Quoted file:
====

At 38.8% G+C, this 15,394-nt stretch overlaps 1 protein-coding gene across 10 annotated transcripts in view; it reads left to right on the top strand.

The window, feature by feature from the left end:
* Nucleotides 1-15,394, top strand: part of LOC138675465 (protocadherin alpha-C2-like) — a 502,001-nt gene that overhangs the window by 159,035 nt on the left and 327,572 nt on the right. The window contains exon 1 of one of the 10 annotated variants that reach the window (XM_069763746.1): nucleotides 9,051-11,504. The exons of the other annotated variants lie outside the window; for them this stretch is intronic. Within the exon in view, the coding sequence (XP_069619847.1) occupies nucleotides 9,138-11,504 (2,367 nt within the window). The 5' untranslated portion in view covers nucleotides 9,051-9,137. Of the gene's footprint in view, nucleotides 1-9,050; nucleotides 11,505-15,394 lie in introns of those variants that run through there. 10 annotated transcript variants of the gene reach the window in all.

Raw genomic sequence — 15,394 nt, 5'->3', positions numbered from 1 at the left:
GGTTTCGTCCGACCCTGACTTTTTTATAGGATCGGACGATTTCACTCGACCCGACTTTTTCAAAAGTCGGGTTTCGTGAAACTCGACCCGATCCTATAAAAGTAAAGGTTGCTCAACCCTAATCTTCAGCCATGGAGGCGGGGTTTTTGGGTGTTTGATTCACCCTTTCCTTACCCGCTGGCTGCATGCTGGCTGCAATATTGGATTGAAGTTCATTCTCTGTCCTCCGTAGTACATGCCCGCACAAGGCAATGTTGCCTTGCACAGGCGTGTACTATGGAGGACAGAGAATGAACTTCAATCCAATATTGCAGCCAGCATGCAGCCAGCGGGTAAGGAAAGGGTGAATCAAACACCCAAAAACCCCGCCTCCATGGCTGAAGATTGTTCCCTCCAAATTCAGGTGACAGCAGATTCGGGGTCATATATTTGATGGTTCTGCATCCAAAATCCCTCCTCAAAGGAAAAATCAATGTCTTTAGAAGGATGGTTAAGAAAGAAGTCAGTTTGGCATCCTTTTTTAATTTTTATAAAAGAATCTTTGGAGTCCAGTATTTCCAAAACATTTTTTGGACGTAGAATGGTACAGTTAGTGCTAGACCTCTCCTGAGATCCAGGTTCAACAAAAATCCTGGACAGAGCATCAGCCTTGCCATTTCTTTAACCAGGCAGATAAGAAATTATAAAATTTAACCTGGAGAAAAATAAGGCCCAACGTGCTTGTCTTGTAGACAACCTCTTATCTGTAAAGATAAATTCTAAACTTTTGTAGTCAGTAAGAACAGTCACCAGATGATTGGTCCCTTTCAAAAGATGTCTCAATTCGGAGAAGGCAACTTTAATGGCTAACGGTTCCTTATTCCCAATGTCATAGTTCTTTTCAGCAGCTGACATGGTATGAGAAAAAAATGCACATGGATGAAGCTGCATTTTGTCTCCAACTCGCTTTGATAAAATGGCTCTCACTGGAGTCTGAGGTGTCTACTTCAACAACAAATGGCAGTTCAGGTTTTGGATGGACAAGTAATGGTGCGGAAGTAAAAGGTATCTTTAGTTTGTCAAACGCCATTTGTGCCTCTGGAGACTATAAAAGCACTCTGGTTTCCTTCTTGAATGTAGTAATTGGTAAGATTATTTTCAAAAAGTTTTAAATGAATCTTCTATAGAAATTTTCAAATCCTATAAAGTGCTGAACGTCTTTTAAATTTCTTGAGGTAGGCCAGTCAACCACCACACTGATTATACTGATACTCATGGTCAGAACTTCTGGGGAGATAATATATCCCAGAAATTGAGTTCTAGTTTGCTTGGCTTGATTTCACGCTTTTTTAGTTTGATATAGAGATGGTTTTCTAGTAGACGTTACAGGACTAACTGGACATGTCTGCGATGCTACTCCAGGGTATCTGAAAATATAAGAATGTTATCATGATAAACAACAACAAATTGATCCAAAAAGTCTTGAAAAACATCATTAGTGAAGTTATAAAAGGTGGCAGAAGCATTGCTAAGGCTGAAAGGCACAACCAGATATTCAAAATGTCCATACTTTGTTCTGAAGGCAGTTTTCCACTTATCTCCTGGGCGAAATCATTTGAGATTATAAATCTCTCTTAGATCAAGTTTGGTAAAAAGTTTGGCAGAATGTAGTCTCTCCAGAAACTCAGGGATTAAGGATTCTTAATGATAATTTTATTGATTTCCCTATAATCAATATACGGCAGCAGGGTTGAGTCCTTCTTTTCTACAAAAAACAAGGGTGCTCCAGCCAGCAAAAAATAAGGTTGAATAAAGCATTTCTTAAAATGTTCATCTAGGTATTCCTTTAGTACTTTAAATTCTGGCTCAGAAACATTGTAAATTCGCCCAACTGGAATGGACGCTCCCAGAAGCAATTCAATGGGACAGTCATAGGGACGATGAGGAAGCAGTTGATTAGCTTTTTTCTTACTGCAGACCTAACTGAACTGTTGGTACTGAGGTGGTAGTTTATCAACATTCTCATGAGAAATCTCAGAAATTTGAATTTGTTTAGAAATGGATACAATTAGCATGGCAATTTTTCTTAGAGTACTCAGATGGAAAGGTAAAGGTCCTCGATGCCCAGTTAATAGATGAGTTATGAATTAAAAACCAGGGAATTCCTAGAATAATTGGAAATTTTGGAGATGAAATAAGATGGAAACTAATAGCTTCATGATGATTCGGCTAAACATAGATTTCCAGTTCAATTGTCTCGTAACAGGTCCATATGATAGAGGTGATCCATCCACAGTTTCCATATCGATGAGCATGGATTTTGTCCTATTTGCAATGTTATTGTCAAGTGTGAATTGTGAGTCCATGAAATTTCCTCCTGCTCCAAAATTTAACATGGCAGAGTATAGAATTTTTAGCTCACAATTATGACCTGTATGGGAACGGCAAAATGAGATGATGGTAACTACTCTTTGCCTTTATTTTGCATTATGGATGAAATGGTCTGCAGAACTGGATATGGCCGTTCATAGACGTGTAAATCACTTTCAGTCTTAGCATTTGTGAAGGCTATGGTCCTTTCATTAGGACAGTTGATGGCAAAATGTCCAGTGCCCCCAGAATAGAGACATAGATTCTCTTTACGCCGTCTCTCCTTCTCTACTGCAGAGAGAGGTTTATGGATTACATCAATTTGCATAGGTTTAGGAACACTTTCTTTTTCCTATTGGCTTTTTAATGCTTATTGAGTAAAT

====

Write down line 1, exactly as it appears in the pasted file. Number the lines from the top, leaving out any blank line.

At 38.8% G+C, this 15,394-nt stretch overlaps 1 protein-coding gene across 10 annotated transcripts in view; it reads left to right on the top strand.